Surrendering Your Pet to the Shelter



Pet surrender to any animal shelter should be your last resort after you have exhausted all other options to find your pet a safe and healthy home. If you know you will be moving, please do not wait until the last minute to find a new home for your pet.

Below, you’ll find tips on how to find your pet a new home.

  • Lightning

    EXAMPLE: Lightning is an 8-year-old black and white spayed female Dachshund weighing about 20 pounds. She is mainly black, but has a cute white tip on the end of her tail and a white cross on her chest. She is housebroken and uses a doggy door. Lightning is used to being an inside dog and being part of the family. She will chase cats, but won’t harm them. She gets along with most dogs. Lightning is shy with strangers and will do best in a family with children 10 or older. She is current on all of her vaccinations and is on heartworm prevention. Email, call or text me at [insert your e-mail] or [insert your phone number]. Adoption fee is $25.

    Check with all of your family, neighbors, co-workers, friends, etc. Networking is critical for finding your pet a new home.
  • All pets should be spayed and neutered, current on vaccinations and in good health prior to being adopted into a new family. If your family pet is not current on vaccinations, has not been spayed or neutered or has health issues, we may be able to provide assistance to you and your pet.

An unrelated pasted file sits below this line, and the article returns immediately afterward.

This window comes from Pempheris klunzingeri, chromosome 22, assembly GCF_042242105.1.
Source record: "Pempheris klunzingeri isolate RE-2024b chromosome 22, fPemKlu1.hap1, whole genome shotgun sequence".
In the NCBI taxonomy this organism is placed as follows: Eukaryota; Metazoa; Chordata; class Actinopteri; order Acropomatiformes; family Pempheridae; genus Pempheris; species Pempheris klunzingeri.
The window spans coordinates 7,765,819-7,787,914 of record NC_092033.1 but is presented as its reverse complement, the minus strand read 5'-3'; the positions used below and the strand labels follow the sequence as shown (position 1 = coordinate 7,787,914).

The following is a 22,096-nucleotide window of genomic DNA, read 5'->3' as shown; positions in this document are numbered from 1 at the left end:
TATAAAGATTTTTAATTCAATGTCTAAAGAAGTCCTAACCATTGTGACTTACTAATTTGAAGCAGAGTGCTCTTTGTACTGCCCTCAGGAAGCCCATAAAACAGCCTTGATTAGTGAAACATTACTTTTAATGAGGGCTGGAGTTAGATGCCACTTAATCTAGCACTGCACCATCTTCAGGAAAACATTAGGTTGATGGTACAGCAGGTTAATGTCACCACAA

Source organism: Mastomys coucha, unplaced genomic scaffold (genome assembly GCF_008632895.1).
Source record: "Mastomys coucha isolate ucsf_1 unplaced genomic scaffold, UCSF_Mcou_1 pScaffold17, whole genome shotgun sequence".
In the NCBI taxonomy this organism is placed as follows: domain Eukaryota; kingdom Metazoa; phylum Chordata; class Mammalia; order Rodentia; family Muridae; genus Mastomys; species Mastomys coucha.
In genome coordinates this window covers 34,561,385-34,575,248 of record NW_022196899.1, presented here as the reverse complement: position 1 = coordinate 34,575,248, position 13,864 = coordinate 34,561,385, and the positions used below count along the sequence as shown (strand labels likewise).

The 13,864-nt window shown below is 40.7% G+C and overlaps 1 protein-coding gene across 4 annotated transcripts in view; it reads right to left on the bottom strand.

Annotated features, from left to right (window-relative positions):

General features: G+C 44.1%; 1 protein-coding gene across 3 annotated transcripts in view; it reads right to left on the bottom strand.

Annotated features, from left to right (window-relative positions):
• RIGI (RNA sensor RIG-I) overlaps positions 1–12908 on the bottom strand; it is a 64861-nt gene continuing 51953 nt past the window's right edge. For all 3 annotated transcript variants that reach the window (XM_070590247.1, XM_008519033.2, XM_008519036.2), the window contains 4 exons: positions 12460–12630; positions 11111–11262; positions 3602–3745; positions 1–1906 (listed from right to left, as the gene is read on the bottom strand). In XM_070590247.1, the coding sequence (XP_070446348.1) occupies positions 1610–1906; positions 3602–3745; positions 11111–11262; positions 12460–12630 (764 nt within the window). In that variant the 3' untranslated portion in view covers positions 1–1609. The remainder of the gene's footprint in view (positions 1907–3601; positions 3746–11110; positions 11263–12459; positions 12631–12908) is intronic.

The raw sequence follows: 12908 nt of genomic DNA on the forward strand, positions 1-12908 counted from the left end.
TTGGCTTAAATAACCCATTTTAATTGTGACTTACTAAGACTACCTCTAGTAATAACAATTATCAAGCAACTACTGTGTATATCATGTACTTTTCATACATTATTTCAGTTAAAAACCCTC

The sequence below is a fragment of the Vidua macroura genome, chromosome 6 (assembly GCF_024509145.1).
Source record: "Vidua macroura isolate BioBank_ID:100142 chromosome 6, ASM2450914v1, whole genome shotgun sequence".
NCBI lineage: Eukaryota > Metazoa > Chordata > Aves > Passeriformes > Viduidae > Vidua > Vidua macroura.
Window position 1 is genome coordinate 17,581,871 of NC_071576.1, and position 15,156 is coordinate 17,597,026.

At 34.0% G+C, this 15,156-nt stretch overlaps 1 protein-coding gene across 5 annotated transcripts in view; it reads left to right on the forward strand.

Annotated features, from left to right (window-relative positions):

• Take a glamour shot (see example) of your pet and create a descriptive narrative. This paragraph should include as much information as you have about your pet.  Share your pet’s name, age, breed type, weight, if spayed or neutered, description of personality, health status including vaccinations and if a dog is up to date on heartworm prevention medicine. Share what you believe would be the ideal home for your pet (ex. good with kids or not good with kids, good with other male or female dogs, cats, etc.).  Post this information on your Facebook page and other social networks such as your neighborhood community site, etc.  We recommend making flyers for your work and neighborhood.
  • We recommend that you call all of the local animal rescue organizations to see if they have room to accept your pet. Rescue organizations and shelters often run out of space.   It may take a week or more for a rescue to return your email or call.